Originally Posted by JustDressageIt
Doubt they'd do we'll in a 5-gaited class.... ;)
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I'm not convinced. Mum had a QH gelding who walked, ambled, trotted, paced, cantered and galloped. Yes you read right. We have no idea of his bloodlines and best we can determine it was a physical/psychological problem, once we had his physical issues sorted he didn't gait... but there is "Indian Shuffle" in QH, Paint and Appy lines so who knows?
I do believe that QH are most versatile for Western disciplines and it's between TB and Warmblood for most versatile for English disciplines. Far as I'm concerned a good warmblood has both jumping AND dressage in its bloodlines and can do either or both with aplomb - AND is refined enough to make time on cross-country, and jumps with enough style that it could do well in Hunters as well. A good TB, much the same, but it is a lot harder to find a good TB than it is to find a good WB, purely because the majority of TB's are bred to race, and racing likes different conformation/movement types to performance disciplines.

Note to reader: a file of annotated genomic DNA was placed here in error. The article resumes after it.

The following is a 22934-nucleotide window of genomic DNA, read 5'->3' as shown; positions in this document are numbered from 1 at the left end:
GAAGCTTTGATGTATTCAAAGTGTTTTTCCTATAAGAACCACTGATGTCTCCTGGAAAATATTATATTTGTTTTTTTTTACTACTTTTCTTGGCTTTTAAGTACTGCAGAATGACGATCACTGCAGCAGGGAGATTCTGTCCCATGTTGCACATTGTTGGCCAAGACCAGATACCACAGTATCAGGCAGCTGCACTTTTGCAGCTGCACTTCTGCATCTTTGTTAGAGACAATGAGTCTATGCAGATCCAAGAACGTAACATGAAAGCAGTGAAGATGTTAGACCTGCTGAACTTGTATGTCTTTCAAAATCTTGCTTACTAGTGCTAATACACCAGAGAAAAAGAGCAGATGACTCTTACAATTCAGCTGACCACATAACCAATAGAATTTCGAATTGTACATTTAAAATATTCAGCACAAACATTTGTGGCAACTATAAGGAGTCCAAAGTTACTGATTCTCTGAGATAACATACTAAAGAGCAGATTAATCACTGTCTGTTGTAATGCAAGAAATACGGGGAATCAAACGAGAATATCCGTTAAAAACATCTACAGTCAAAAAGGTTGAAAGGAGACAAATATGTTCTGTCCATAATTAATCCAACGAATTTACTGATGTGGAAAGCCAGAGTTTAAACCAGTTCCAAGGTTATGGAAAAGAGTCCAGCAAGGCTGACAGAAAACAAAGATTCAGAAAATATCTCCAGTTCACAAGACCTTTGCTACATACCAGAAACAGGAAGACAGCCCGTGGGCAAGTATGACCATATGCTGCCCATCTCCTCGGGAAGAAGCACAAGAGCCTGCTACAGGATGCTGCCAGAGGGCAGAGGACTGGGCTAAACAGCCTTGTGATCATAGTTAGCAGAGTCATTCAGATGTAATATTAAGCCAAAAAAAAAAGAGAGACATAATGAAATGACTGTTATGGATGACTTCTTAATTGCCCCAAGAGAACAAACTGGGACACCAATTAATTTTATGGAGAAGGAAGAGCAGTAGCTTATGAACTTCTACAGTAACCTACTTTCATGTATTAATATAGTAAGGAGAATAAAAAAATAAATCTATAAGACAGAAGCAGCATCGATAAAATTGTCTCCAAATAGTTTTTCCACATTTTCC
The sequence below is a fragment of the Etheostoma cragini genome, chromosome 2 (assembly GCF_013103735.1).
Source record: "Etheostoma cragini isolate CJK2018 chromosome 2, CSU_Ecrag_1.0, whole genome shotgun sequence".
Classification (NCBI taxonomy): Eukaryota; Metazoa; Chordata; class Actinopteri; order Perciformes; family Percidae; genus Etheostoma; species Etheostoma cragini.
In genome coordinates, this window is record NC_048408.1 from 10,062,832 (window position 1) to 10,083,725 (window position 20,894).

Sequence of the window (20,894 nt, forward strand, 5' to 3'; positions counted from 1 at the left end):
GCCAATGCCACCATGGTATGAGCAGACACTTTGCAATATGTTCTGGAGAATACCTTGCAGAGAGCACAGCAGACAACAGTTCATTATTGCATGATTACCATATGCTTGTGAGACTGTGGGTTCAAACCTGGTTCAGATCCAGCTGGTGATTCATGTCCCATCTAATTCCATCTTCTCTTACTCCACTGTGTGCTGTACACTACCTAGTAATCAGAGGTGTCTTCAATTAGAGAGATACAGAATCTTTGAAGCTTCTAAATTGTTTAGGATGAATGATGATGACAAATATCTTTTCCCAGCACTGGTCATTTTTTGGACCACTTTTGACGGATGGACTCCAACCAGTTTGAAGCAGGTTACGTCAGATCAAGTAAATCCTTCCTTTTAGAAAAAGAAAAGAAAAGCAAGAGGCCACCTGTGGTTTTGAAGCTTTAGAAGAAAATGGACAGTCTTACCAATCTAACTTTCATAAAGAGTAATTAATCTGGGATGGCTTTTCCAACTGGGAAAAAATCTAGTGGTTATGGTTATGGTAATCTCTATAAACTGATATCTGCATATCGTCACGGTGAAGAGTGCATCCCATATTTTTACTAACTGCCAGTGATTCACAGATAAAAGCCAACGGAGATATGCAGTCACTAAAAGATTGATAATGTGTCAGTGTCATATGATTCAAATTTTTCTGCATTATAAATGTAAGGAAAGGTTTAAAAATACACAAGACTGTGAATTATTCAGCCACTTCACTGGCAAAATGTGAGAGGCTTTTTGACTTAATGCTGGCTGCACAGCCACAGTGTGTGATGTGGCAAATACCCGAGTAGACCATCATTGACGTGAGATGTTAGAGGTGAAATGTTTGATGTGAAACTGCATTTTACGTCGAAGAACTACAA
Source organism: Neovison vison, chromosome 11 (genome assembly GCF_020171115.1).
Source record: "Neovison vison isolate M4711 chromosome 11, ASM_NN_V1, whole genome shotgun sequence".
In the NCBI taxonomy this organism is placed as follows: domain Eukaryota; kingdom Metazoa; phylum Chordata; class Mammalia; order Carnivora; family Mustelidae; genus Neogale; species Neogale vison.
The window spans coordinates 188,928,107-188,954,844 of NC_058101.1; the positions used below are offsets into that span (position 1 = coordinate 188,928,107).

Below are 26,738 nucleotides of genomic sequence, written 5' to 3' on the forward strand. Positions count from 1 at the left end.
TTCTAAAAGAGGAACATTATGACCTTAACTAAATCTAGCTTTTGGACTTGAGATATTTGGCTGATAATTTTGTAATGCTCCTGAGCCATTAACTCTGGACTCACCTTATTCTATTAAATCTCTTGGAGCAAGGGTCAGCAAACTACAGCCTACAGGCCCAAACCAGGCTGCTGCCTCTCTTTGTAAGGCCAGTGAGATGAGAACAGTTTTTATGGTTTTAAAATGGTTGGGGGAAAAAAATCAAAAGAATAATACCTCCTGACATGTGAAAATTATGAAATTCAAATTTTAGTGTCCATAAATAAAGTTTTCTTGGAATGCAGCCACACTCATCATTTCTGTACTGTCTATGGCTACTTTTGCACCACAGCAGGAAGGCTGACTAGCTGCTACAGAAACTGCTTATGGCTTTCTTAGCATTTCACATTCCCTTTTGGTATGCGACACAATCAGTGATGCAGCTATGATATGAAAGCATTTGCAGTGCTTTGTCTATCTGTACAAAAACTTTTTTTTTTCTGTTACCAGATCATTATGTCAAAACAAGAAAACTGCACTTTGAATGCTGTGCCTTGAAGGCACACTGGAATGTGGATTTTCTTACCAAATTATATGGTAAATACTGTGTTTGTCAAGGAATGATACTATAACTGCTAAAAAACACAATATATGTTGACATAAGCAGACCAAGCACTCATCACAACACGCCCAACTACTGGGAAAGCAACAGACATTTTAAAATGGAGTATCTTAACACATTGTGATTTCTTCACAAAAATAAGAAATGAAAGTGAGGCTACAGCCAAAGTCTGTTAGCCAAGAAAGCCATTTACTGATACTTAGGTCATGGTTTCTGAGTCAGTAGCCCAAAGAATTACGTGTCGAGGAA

English and Western have COMPLETELY different conformation types. What excels in Western disciplines is highly likely to bomb out in English disciplines once it gets to any reasonably high level. Likewise an English-built horse is unlikely to excel in Western disciplines.
I love the QH breed, and some Appendixes are BRILLIANT dressage/jumping/eventing horses as well as being reasonably good for Western disciplines, but my heart really is with the TB's and TB crosses.
Main reason for that is that you can cross a TB with almost anything, if the cross is done right, and the resulting foal has the potential to be really something. While the TB has been a "pure" breed for a long time, it has a LOT of different types and a range of different temperaments.